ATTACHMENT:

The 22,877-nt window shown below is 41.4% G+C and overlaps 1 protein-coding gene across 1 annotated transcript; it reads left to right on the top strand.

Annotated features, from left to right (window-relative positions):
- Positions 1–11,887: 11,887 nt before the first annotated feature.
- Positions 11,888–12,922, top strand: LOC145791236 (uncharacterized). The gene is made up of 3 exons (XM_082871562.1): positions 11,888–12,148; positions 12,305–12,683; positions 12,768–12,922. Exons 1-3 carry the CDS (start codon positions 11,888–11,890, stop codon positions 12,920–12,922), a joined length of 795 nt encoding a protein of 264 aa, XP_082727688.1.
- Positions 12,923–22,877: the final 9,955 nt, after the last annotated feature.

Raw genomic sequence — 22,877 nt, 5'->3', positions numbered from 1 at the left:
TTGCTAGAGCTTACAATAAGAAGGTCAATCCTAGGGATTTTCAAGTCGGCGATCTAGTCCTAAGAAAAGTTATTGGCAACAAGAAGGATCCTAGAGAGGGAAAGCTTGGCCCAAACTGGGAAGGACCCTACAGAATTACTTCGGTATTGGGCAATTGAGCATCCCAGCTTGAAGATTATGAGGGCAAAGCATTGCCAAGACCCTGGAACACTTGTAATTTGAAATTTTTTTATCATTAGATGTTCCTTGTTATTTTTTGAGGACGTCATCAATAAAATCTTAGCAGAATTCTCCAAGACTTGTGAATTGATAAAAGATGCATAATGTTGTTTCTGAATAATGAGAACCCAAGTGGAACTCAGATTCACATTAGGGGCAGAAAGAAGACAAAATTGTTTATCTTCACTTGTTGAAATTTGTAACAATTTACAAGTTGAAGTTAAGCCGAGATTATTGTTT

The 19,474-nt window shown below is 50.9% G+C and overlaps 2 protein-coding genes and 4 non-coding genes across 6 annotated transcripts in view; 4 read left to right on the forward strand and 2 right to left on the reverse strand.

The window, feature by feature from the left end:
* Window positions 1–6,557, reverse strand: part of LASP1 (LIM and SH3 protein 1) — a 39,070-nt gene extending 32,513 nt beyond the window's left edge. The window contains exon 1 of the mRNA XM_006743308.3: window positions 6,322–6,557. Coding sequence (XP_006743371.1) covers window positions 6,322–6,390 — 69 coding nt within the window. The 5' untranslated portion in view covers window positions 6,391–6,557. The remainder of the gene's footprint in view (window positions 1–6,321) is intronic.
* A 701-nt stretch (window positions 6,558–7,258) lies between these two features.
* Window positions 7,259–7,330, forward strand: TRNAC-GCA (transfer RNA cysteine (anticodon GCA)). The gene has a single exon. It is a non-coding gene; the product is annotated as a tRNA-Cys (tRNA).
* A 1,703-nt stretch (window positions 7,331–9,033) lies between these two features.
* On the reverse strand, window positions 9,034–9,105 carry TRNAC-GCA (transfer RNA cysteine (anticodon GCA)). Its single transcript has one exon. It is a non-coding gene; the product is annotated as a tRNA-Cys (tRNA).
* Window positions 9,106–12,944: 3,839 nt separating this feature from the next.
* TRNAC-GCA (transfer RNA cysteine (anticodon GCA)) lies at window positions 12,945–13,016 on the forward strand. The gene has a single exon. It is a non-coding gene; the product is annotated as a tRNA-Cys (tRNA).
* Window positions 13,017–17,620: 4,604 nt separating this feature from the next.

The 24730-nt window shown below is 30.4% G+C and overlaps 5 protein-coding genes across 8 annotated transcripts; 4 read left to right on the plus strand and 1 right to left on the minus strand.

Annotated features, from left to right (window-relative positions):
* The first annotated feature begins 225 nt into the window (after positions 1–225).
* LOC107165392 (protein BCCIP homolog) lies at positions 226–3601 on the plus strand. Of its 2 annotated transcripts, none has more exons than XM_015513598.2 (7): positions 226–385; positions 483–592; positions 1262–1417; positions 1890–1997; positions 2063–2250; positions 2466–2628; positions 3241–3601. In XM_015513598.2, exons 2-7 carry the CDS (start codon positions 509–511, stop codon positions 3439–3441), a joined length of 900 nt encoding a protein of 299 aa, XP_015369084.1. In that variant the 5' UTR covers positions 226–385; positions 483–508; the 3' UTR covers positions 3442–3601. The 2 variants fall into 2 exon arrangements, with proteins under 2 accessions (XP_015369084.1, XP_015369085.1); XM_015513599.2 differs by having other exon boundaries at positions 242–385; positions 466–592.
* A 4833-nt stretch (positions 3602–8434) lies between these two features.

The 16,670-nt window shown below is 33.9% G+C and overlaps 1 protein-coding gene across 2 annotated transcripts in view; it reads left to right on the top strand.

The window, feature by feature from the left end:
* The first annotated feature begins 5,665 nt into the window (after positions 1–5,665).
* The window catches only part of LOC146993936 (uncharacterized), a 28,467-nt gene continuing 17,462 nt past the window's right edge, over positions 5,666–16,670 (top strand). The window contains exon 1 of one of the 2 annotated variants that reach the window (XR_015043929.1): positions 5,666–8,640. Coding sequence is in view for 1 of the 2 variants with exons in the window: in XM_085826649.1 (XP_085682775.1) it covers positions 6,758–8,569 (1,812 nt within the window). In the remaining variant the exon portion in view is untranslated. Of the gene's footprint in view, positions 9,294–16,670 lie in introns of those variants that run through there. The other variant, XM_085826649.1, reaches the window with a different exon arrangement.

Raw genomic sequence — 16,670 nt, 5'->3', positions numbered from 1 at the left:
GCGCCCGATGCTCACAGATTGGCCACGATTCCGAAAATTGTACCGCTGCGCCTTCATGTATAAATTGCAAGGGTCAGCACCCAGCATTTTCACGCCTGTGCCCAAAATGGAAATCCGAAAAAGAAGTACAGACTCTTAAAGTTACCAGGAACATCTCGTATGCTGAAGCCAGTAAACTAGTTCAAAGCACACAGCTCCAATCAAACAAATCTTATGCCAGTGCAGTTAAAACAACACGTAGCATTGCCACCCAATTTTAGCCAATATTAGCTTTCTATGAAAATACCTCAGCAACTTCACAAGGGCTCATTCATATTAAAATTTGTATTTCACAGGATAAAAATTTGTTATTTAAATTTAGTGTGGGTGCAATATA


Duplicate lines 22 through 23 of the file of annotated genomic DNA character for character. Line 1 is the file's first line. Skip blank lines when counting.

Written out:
* A 4833-nt stretch (positions 3602–8434) lies between these two features.

The 16,670-nt window shown below is 33.9% G+C and overlaps 1 protein-coding gene across 2 annotated transcripts in view; it reads left to right on the top strand.